As agreed by the three countries (Iran, Brazil and Turkey), Iran on its part had immediately conveyed the details of this deal to the IAEA within one week and declared that it is ready for the fuel exchange. According to article 6 of the agreement, the terms of the swap procedure must be set by a particular document and by Iran's agreements with the Vienna group. After the letter is received by the IAEA, an agreement between Tehran and the agency must be drawn up and signed. The current chief of the IAEA, Yukiya Amano acknowledged the receipt of the letter and praised the uranium swap deal and said it would help ease the tensions around Iran. But the US is in no mood for it.


Hillary Clinton claimed that this time around, the proposal of sanctions has even got the support of Russia and China who were earlier opposed. The US has the solid support of Israel in all its moves against Iran and apart from it unfortunately due to the US dictated pro-imperialist foreign policy pursued by our government, India too is tagged along, having voted against Iran, again under US pressure earlier.




Many experts have pointed out that urging for sanctions on Iran is an ineffective way to address the issue. Even Al Baradei, the former chief of the IAEA who retired few months ago stated that sanctions do not help in finding a solution to the problem. “Negotiations were the only possible way to solve the Iran nuclear problem as further UN sanctions against the Islamic Republic would only intensity confrontation”. And he emphasised that by negotiations he means “unconditional negotiations”.


The US says that it is opposed to the present deal because it leaves too much uranium in the hands of Iran and this could be used to construct a bomb. They also argue that though the deal is 'similar' to the earlier one clinched in 2009 at the insistence of US, France and Russia, it differs in providing Iran the right to take back the uranium it ships to Turkey at any time if it decides that the provisions of the deal “are not respected”. It also states that there is always a chance of Iran proceeding with 'enrichment'.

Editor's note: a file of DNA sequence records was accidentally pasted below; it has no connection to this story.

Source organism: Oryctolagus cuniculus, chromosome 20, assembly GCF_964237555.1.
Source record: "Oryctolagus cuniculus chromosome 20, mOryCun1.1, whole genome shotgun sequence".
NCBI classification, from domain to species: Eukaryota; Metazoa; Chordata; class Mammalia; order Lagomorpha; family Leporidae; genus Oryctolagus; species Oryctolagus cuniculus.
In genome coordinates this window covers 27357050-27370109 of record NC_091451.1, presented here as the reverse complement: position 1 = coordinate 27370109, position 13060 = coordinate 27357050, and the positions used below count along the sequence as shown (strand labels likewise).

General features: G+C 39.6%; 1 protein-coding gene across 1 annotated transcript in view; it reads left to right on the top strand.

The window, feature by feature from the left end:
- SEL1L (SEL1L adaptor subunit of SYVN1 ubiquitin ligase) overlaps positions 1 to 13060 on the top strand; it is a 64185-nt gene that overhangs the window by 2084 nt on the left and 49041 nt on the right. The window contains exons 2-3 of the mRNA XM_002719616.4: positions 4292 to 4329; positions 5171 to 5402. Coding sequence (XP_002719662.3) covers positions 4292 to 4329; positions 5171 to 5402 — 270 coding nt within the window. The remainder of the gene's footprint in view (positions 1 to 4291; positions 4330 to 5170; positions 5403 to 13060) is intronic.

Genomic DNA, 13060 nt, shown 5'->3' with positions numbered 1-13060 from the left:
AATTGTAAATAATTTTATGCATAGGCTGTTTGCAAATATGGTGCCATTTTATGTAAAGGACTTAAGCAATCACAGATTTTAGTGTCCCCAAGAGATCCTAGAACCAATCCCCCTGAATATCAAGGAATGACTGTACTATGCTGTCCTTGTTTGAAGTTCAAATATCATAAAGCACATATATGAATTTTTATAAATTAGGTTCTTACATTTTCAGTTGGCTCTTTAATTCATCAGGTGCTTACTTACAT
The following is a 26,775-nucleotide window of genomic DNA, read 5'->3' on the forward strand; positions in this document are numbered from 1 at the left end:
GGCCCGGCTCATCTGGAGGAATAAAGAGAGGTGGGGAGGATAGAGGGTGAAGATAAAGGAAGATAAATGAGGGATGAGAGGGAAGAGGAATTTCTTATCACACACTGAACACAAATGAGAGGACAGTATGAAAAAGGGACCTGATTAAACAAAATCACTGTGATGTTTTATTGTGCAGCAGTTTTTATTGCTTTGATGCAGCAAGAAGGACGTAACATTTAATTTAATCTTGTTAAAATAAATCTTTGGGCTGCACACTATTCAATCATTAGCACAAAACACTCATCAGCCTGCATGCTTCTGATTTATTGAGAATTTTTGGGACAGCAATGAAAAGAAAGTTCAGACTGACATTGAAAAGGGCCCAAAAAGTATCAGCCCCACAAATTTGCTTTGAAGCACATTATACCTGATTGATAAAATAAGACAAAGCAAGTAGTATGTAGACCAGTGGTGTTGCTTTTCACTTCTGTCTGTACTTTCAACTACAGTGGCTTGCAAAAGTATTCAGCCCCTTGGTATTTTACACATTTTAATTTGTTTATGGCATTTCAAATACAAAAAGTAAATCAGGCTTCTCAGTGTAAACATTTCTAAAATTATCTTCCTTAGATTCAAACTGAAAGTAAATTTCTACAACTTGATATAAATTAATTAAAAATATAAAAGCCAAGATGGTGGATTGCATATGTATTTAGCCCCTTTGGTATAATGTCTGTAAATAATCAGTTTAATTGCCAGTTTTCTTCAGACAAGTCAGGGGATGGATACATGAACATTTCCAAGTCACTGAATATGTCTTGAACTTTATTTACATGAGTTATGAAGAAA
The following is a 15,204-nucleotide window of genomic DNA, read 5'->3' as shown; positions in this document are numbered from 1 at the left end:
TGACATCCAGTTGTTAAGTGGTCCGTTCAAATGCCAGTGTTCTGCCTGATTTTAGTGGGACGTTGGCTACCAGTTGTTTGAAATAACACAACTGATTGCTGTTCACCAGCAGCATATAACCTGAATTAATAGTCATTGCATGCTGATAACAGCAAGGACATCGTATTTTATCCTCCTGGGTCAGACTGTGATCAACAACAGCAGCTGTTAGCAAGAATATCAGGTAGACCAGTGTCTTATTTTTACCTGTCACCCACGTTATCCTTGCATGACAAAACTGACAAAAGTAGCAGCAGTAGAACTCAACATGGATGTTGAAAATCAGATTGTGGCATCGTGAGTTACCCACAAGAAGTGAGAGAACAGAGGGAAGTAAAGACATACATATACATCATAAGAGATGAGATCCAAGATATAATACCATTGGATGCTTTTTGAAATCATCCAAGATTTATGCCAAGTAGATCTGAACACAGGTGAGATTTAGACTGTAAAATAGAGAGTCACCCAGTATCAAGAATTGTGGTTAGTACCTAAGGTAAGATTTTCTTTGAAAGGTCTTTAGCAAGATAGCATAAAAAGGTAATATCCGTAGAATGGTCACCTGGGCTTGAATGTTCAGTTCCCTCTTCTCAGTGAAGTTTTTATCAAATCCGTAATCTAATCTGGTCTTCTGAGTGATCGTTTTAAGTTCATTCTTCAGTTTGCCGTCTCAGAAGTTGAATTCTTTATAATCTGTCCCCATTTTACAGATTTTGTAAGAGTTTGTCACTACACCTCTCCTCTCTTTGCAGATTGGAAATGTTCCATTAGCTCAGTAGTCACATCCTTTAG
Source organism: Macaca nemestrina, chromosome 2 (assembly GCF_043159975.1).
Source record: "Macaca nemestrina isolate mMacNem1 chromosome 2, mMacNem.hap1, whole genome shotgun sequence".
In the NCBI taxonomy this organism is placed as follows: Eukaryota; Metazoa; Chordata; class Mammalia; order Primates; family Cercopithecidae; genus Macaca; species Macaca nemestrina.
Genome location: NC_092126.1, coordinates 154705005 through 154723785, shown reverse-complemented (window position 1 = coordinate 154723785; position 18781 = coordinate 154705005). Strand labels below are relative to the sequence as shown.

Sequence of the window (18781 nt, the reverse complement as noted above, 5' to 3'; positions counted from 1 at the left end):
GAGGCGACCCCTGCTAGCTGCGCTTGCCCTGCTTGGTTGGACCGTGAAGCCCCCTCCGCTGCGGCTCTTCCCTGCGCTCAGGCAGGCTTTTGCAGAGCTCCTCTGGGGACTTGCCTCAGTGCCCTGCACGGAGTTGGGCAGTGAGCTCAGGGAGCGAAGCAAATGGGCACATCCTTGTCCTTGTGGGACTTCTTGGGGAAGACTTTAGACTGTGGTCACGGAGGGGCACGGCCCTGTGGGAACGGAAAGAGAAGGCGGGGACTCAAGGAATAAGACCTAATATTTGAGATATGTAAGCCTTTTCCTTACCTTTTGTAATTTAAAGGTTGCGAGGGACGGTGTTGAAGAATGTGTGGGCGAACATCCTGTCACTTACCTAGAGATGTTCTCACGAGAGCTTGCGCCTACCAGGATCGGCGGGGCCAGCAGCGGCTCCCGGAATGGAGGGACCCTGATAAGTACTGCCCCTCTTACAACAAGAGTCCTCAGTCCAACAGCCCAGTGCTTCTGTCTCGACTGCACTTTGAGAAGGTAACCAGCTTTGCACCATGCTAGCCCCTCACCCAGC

Western powers suspect Iran of pursuing a secret nuclear weapons program. Iran denies Western suspicions about its 'secretive atomic energy program' and states it will continue enriching uranium for fuel for electricity generation and other civil purposes. The 'suspicions' have always remained as such and were never collaborated with evidence to prove their veracity. The US intelligence agencies have stated that they have got no evidence whatsoever to prove that Iran is in the process of developing nuclear weapons. Even the IAEA in its report released in 2008 stated that it had not come up with any evidence to suggest that Iran is running an undeclared nuclear programme. In spite of all the evidence pointing to the absence of nuclear weapon producing capability of Iran, the obsession of US to parrot the same lies reminds one of the 'propaganda' campaign it had run against Iraq before its eventual occupation.